Rejection. Straight up, no ice.
My agent is now shopping my memoir project, Children of Paradise. We got a rejection this weekend, from Random House: “It’s a touching story and the Toby depicts Hawaii vividly, but I fear it’s too small for us.”
What do you do when a publisher calls your life story “small?”
I took it like a punch to the gut. It knocked the breath right out me.
My life is too small to be of interest. Ouch.
Immediately in comes the self talk, both negative and positive: well, it’s just one story about one person, I’m always so grandiose thinking I can do something like this, I must not have a big enough platform, who am I to take it personally, of course its early days yet, why would anyone want to read it, who am I to think I have a story to tell, they’re a business, and publishers keeps saying Hawaii stories are “too niche,” etcetera.
In the end, there’s nothing to do but suck it up and move on.
Here’s the thing: REJECTION IS STANDARD FARE FOR A WRITER. Even when you’ve had a degree of success as I have by sidestepping “the system” in self-publishing, there is always the reality check of slow sales, bad reviews, losing contests you enter, wasted ad money that doesn’t boost sales, famous authors failing to blurb for you or saying no—all of which add up to rejection, if a little less direct than “I’ll pass” from a publisher.
I’ve been through this before: the entire Lei Crime series was shopped for a year. My YA novel, Island Fire, has been circulating, collecting rejections. Now, the memoir.
I thought I was battle-hardened, but the memoir is my personal story about my life—it’s taken tremendous internal fortitude just to write it. I’ve been steeling myself at every turn to deal with old ghosts, family members’ reactions, feedback from the Kaua`i I grew up in and the people who might see themselves in the book, unflattered by my depictions. I’ve struggled for ten years to do this book and it’s finally happening, the hardest writing I’ve ever done. Hands down.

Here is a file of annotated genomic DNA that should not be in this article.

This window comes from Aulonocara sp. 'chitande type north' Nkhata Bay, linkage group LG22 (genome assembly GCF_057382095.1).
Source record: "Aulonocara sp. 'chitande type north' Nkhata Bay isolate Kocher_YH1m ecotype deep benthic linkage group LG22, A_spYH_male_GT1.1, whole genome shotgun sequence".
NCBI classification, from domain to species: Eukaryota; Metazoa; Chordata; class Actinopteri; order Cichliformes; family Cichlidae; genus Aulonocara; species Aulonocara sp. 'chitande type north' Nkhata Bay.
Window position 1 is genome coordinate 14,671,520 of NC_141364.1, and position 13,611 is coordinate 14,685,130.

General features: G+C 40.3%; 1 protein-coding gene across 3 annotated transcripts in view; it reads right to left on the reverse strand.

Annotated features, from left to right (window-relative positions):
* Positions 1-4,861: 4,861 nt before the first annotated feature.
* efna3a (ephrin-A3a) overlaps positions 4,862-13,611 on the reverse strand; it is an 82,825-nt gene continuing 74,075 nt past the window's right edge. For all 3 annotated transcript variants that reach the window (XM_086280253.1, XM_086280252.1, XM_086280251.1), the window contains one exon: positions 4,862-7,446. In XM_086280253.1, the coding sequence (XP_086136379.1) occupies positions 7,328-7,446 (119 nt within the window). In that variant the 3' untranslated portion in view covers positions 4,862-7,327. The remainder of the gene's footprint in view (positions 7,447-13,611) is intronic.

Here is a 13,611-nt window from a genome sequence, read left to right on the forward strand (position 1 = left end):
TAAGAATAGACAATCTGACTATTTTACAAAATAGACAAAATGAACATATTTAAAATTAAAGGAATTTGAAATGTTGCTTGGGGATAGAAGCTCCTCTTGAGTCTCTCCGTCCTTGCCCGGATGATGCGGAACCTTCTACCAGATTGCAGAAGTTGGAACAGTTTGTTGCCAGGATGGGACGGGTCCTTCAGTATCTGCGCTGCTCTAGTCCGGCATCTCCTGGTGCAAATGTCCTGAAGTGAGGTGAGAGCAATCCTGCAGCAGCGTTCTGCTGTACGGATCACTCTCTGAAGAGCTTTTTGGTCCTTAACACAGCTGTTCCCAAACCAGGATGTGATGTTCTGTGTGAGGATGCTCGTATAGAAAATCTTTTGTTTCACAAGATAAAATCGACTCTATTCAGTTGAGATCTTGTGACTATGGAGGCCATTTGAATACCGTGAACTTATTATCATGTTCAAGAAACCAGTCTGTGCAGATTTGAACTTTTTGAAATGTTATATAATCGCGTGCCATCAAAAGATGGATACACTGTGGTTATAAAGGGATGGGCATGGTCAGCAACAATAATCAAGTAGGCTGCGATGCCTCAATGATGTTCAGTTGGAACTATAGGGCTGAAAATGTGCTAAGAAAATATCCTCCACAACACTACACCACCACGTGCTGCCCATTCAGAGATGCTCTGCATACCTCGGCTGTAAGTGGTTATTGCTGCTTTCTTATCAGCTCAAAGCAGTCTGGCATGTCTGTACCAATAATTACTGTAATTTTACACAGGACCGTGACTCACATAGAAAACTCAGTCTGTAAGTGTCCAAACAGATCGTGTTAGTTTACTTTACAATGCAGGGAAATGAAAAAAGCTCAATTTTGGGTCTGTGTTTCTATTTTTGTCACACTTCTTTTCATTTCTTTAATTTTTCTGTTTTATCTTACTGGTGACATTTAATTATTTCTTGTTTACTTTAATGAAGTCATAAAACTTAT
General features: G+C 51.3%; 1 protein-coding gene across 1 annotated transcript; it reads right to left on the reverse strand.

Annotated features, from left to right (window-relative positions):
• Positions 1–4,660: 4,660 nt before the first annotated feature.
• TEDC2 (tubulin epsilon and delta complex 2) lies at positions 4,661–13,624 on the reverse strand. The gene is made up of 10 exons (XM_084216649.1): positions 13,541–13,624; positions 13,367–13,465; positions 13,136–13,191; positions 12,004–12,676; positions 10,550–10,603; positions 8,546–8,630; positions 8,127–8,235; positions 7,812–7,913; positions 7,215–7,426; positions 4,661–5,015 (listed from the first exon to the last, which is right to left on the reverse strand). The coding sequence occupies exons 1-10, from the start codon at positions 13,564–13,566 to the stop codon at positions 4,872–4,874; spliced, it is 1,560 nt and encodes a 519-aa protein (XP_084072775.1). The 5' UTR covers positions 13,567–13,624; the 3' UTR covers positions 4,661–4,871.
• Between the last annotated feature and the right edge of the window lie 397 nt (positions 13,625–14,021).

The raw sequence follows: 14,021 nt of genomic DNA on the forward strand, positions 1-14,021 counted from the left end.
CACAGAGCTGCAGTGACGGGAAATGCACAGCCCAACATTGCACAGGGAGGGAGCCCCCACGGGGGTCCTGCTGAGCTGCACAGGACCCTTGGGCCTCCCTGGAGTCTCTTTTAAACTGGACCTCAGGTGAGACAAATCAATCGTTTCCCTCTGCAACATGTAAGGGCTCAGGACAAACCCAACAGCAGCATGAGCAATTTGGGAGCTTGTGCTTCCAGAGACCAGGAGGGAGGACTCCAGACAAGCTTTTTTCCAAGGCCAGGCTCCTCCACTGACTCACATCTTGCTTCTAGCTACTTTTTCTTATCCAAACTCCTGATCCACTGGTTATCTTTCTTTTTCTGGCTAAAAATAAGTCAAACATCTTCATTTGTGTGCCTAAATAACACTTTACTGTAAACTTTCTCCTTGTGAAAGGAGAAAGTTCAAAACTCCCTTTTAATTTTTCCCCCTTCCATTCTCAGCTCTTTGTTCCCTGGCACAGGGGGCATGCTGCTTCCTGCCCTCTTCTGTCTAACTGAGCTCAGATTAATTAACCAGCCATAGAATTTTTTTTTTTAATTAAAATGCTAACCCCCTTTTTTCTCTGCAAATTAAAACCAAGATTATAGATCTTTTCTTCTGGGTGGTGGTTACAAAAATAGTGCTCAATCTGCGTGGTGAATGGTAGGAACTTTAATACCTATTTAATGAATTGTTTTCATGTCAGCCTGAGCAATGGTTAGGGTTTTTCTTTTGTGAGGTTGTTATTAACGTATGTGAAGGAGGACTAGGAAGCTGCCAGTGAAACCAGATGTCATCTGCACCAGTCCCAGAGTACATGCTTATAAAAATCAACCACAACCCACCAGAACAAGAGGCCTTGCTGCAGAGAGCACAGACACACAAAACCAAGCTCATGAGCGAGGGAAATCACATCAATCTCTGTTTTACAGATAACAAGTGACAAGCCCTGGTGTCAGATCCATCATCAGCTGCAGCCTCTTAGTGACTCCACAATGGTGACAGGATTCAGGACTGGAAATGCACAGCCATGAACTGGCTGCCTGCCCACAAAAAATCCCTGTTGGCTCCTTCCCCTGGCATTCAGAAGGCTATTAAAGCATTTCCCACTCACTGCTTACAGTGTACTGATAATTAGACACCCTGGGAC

And it’s going to be the best, too. Unsound is my best writing to date in my opinion, and Children of Paradise is going to knock Unsound into next week.
Personally and professionally, this is my Everest—and it’s “too small.”
What do you do with those feelings?
I sought solace on my friendly FB community, and it quickly got painful as people gave me hard truth and embarrassing as they tried to encourage, so I took down my over-share post. I went to church, and cried through the whole service. The message I’m getting from God is that I have to keep going and not chicken out no matter what. I have to step up to it, no matter the consequences.
It was not comforting.
I exercised. I took a nap. I cleaned house. I baked. I juiced lilikois. I ate a lot of jellybeans. I watched a really violent movie with a ton of car crashes and explosions. I read a romance novel. I took a shower. I worked in the garden. I even tried to write.
Nothing really helped but this: telling myself I won’t be derailed, swayed, or minimized by being called “SMALL” by anyone.
That’s a part of my memoir—I’m just too stubborn to let anything or anyone keep me down. If there’s any part of this post that helps you deal with your rejections along the road of writing–even if it’s just to know that we all get rejected—take hold of this.
YOU AREN’T SMALL.
YOUR STORY MATTERS.
All of us, everywhere. We matter, and we have a story, and for each of us, it's not small.
Whatever your Everest is, climb it anyway.